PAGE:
How can I use a wireless network between floors?

May 9th, 2011 Paul Wallbank Posted in Hardware, networking, wireless 1 Comment »

I have just changed to ADSL2 & I got a wireless modem as I am now using laptop & Desk PC at home office. I live in a three floor townhouse in a strata property & the concrete floor slabs are proving too difficult for the wireless network if I’m on a different floor to  the modem location when using laptop. The ISP  told me to get a “cheap” wireless router but i am unclear how this will help if i have to plug the router into the modem.

Can you help explain?

Since changing to ADSL 2 I have had bad phone connection so I don’t want a router to make that deteriorate further.

The problem you have is the construction of your building, it’s almost certainly built with reinforced concrete floors which contain metal bars to make the concrete slabs stronger. This combination of rocks, cement and steel make it almost impenetrable for wireless networks.

You might be able to improve the signal between floors by putting the router in or close to the stairwell so the signal can get between floors, but even that will probably not get you good coverage throughout the house.

Probably the only reliable solution will be to run cables between each floor and set up a wireless base station on each. This shouldn’t affect your phone signal.

The phone signal problem is probably related to your phone not having line filters properly installed, we cover this in our Bad Phone Connection After Installing ADSL Post.

I have a bad telephone connection after installing ADSL

May 9th, 2011 Paul Wallbank Posted in Hardware, Internet No Comments »

I’ve had an ADSL internet service installed to my house and since I’ve started using it, my telephone line quality has become terrible. How do I fix this?

ADSL internet services use a certain part of a phone line’s signal which is one of the reasons why you can still speak on the phone while surfing the web.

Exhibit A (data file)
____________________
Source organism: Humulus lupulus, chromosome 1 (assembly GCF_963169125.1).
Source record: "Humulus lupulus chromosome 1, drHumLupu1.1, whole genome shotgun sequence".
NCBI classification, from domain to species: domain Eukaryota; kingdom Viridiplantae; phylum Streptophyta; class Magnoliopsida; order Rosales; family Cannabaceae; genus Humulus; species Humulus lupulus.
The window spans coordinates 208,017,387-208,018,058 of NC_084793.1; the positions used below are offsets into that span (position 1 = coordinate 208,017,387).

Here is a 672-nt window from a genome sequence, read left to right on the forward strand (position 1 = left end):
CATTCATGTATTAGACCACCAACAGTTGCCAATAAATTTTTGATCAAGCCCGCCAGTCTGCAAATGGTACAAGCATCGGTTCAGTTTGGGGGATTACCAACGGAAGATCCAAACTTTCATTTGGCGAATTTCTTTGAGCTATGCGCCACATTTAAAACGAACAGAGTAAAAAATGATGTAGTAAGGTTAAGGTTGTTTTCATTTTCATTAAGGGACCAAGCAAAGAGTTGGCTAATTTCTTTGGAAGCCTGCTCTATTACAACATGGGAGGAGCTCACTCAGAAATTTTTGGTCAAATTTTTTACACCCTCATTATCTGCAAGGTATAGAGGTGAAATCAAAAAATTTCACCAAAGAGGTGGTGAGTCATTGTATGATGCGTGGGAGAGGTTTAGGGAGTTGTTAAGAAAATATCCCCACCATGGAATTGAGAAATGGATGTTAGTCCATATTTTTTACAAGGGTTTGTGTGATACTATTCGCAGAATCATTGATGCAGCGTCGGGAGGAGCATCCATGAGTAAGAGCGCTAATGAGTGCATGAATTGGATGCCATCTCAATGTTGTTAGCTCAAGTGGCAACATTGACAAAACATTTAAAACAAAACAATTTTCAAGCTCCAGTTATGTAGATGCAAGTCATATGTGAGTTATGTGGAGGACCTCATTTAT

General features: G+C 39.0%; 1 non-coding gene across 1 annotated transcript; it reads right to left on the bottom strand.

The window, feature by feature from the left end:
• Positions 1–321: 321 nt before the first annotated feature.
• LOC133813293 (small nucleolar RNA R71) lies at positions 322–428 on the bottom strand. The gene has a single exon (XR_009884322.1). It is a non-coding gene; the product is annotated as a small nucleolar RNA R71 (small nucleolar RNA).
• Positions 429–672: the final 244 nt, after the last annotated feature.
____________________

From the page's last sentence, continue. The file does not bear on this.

Because of this, the ADSL signals have to be separated from the other phone services using a little device called a filter, this makes sure the phone and ADSL won’t interfere with each other.

What’s probably happened at your home or office is that a filter is either not installed, not fitted properly or defective.

Check each device that has a telephone connection in your premises has a matchbox sized filter attached and that they are plugged in correctly as shown by the labels on the plugs. If the problem still continues, then you’ll need to unplug devices (called an isolation test) until the problem goes away which will tell you which filter isn’t working correctly.

Are PC Health errors stopping CDs from working?

March 24th, 2011 Paul Wallbank Posted in Hardware, software No Comments »

Help! My computer is telling me PC Health Advisor says I have 510 problems. Would this be why I am unable to burn CD’s through ITunes?

Any help gratefully accepted!

It is possible that the errors PC Health is reporting are related to being able to burn CDs although it’s difficult to say without seeing the error report.

Generally we don’t like programs like PC Health Advisor as they try to prove their worth by reporting minor issues as errors, so most of those 150 errors are probably trivial things that would be fixed with a computer clean up. You may want to follow those instructions and see how the computer’s performance improves.

CD burning is a black art. You can have ten identical computers and each one will have it’s own quirks with burning CDs. Generally we recommend burning at the lowest speed for the best reliability.

We also find that different brands of blank CDs work better than others. Again this varies with every machine. We recommend always steering clear of the super cheap blank CDs as well given some of them are of pretty poor quality.

The problem may be with iTunes and its Digital Rights Management (DRM), so you might want to check if you can burn CD’s from other programs or even if they are playing in your system. It could be the CD burning issue might be hardware.

Should my son build a computer?

March 16th, 2011 Paul Wallbank Posted in Buying a computer, Hardware 1 Comment »